Over the last few weeks, I’ve suggested visual strategies to help kids follow routines, make independent choices, etc. Here’s another visual strategy you can use for the child who may need a reminder to lower the volume of his voice when speaking a little too loudly.
Some of our kids with social deficits may not have the social awareness to know when their voice volume is a little too high. This may especially be the case in certain social situations, settings or environments. Since a lot of our little guys are visual learners, it’s often best to use picture/visual cues over verbal prompts (which can draw attention from peers and are difficult to fade out).
This strategy is simple, easy to make, and super easy to implement! All you need is a strip of paper about 4 inches in length, a happy face, and a second face looking less than pleased, with his hands over his ears. (See example) While the person who developed this strategy used Boardmaker (which runs at around $400.00), it works just as well if you were to draw it. In the end, it’s really the same difference (and it’ll save you a whole lot of money!). The happy face means the volume of the child’s voice is appropriate, while the other face suggests an inappropriate volume of voice.
When the child’s volume of voice is getting too high, simply show him the picture card while raising the paperclip accordingly. Visually, this will show the child that he may need to lower his voice volume. As he does so, move the paperclip down to where you believe his volume of voice is at. Of course, the ultimate goal would be for the paperclip to be moved to the bottom of the arrow, closer to the smiley face. With the paperclip positioned here, this tells the child that he is using an appropriate volume of voice in that particular setting or situation.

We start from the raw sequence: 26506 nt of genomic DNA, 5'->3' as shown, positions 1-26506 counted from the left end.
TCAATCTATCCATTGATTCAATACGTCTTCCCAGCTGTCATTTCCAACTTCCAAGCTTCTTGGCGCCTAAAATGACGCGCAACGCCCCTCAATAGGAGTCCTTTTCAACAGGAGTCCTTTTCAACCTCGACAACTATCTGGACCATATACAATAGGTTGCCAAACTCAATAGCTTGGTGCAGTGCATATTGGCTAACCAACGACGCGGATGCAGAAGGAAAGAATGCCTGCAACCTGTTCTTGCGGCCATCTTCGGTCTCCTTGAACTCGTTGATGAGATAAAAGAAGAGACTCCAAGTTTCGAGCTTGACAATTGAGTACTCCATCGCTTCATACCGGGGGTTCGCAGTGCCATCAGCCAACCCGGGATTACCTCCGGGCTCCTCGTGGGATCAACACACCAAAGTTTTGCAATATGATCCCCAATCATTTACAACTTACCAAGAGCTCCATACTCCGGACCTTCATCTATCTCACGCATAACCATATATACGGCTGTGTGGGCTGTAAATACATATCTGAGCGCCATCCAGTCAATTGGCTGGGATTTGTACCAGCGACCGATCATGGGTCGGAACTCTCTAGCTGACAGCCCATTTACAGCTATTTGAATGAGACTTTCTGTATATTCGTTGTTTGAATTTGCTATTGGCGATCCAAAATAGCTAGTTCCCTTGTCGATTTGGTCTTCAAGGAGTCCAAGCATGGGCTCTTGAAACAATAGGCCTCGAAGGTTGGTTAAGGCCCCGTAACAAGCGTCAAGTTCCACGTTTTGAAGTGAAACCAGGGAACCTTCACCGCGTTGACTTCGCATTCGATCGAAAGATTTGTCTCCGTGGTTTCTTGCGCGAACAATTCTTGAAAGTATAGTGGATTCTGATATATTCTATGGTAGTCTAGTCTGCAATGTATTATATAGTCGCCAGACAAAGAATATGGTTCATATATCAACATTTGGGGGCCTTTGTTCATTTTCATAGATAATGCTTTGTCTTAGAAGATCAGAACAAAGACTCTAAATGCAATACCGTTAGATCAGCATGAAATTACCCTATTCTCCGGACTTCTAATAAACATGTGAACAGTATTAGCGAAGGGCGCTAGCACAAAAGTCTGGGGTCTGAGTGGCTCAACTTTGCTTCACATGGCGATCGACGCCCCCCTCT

This strategy is considered to be ‘less restrictive,’ which is the level of intervention where we always want to start. Remember – when developing strategies for children, we always want to start out with interventions that are least restrictive, moving to most restrictive (after all other options have been exhausted).
Special thanks to Gina M. Harrison, M.Ed., Behavior Specialist, for this terrific strategy!
Craig Gibson, M.Ed., was diagnosed with a learning disability at the age of six, and spent the next twelve years in special education. He has since earned two degrees, has published on the local and national levels, and is a Featured Blogger of the internationally acclaimed AutsmSpot.com. Craig is also the Editor in Charge of SensorySpot.com (sister site of AutismSpot.com). Craig can be reached at firstname.lastname@example.org.